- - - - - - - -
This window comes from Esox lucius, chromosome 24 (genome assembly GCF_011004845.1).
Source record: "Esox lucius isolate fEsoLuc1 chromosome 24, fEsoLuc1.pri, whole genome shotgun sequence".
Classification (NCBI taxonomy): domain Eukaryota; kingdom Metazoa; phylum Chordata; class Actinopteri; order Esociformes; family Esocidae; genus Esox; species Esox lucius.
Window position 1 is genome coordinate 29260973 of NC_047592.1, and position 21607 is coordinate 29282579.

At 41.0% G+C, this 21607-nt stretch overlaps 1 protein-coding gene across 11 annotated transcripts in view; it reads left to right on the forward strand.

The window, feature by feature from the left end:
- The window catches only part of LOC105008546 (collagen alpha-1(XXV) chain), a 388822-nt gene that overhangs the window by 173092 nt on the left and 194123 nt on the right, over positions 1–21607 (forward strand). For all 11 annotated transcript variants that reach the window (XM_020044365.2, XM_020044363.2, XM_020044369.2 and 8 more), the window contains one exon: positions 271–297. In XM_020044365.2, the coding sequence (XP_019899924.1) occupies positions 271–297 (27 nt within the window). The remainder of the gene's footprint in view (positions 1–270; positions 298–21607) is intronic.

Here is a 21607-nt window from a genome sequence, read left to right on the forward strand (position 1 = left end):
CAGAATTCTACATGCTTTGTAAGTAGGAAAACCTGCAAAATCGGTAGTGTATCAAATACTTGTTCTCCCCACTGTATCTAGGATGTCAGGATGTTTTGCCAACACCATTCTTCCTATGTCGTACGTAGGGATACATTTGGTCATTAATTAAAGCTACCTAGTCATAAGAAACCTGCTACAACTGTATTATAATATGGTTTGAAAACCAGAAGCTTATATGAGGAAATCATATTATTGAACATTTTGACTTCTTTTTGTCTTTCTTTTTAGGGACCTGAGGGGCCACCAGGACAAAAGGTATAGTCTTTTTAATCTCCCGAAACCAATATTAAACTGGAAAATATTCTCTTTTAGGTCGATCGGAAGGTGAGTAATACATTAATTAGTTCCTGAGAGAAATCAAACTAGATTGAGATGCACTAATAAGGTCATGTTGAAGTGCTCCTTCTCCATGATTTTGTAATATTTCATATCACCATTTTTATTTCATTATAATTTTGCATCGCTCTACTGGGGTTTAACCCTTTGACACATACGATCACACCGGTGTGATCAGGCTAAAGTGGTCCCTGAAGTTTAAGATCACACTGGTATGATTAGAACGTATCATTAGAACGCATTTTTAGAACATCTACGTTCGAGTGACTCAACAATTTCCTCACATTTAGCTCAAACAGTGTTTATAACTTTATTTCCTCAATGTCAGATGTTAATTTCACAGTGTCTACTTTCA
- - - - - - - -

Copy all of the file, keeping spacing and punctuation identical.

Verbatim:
This window comes from Esox lucius, chromosome 24 (genome assembly GCF_011004845.1).
Source record: "Esox lucius isolate fEsoLuc1 chromosome 24, fEsoLuc1.pri, whole genome shotgun sequence".
Classification (NCBI taxonomy): domain Eukaryota; kingdom Metazoa; phylum Chordata; class Actinopteri; order Esociformes; family Esocidae; genus Esox; species Esox lucius.
Window position 1 is genome coordinate 29260973 of NC_047592.1, and position 21607 is coordinate 29282579.

At 41.0% G+C, this 21607-nt stretch overlaps 1 protein-coding gene across 11 annotated transcripts in view; it reads left to right on the forward strand.

The window, feature by feature from the left end:
- The window catches only part of LOC105008546 (collagen alpha-1(XXV) chain), a 388822-nt gene that overhangs the window by 173092 nt on the left and 194123 nt on the right, over positions 1–21607 (forward strand). For all 11 annotated transcript variants that reach the window (XM_020044365.2, XM_020044363.2, XM_020044369.2 and 8 more), the window contains one exon: positions 271–297. In XM_020044365.2, the coding sequence (XP_019899924.1) occupies positions 271–297 (27 nt within the window). The remainder of the gene's footprint in view (positions 1–270; positions 298–21607) is intronic.

Here is a 21607-nt window from a genome sequence, read left to right on the forward strand (position 1 = left end):
CAGAATTCTACATGCTTTGTAAGTAGGAAAACCTGCAAAATCGGTAGTGTATCAAATACTTGTTCTCCCCACTGTATCTAGGATGTCAGGATGTTTTGCCAACACCATTCTTCCTATGTCGTACGTAGGGATACATTTGGTCATTAATTAAAGCTACCTAGTCATAAGAAACCTGCTACAACTGTATTATAATATGGTTTGAAAACCAGAAGCTTATATGAGGAAATCATATTATTGAACATTTTGACTTCTTTTTGTCTTTCTTTTTAGGGACCTGAGGGGCCACCAGGACAAAAGGTATAGTCTTTTTAATCTCCCGAAACCAATATTAAACTGGAAAATATTCTCTTTTAGGTCGATCGGAAGGTGAGTAATACATTAATTAGTTCCTGAGAGAAATCAAACTAGATTGAGATGCACTAATAAGGTCATGTTGAAGTGCTCCTTCTCCATGATTTTGTAATATTTCATATCACCATTTTTATTTCATTATAATTTTGCATCGCTCTACTGGGGTTTAACCCTTTGACACATACGATCACACCGGTGTGATCAGGCTAAAGTGGTCCCTGAAGTTTAAGATCACACTGGTATGATTAGAACGTATCATTAGAACGCATTTTTAGAACATCTACGTTCGAGTGACTCAACAATTTCCTCACATTTAGCTCAAACAGTGTTTATAACTTTATTTCCTCAATGTCAGATGTTAATTTCACAGTGTCTACTTTCA